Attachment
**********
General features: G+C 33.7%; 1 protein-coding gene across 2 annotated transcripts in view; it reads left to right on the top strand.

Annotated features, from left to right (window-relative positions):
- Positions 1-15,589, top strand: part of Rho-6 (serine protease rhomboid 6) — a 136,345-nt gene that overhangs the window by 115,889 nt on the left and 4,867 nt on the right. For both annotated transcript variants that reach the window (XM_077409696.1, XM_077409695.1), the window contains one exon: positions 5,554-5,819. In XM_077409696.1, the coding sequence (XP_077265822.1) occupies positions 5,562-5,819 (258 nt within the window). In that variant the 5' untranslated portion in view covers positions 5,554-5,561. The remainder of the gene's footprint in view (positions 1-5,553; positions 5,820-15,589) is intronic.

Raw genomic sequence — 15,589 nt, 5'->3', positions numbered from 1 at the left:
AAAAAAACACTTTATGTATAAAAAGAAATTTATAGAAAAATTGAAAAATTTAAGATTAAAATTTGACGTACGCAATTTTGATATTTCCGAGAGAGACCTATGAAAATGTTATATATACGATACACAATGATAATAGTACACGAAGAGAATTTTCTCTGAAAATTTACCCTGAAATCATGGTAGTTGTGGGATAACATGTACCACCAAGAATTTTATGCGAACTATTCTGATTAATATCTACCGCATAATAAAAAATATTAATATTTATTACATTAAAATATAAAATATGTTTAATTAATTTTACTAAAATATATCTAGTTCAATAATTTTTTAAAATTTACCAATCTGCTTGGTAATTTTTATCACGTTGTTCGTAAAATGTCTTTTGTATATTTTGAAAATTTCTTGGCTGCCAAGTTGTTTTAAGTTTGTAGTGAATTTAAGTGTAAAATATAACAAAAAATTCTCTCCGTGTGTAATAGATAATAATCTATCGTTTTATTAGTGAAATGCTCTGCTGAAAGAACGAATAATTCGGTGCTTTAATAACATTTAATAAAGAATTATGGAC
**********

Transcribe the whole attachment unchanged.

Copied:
General features: G+C 33.7%; 1 protein-coding gene across 2 annotated transcripts in view; it reads left to right on the top strand.

Annotated features, from left to right (window-relative positions):
- Positions 1-15,589, top strand: part of Rho-6 (serine protease rhomboid 6) — a 136,345-nt gene that overhangs the window by 115,889 nt on the left and 4,867 nt on the right. For both annotated transcript variants that reach the window (XM_077409696.1, XM_077409695.1), the window contains one exon: positions 5,554-5,819. In XM_077409696.1, the coding sequence (XP_077265822.1) occupies positions 5,562-5,819 (258 nt within the window). In that variant the 5' untranslated portion in view covers positions 5,554-5,561. The remainder of the gene's footprint in view (positions 1-5,553; positions 5,820-15,589) is intronic.

Raw genomic sequence — 15,589 nt, 5'->3', positions numbered from 1 at the left:
AAAAAAACACTTTATGTATAAAAAGAAATTTATAGAAAAATTGAAAAATTTAAGATTAAAATTTGACGTACGCAATTTTGATATTTCCGAGAGAGACCTATGAAAATGTTATATATACGATACACAATGATAATAGTACACGAAGAGAATTTTCTCTGAAAATTTACCCTGAAATCATGGTAGTTGTGGGATAACATGTACCACCAAGAATTTTATGCGAACTATTCTGATTAATATCTACCGCATAATAAAAAATATTAATATTTATTACATTAAAATATAAAATATGTTTAATTAATTTTACTAAAATATATCTAGTTCAATAATTTTTTAAAATTTACCAATCTGCTTGGTAATTTTTATCACGTTGTTCGTAAAATGTCTTTTGTATATTTTGAAAATTTCTTGGCTGCCAAGTTGTTTTAAGTTTGTAGTGAATTTAAGTGTAAAATATAACAAAAAATTCTCTCCGTGTGTAATAGATAATAATCTATCGTTTTATTAGTGAAATGCTCTGCTGAAAGAACGAATAATTCGGTGCTTTAATAACATTTAATAAAGAATTATGGAC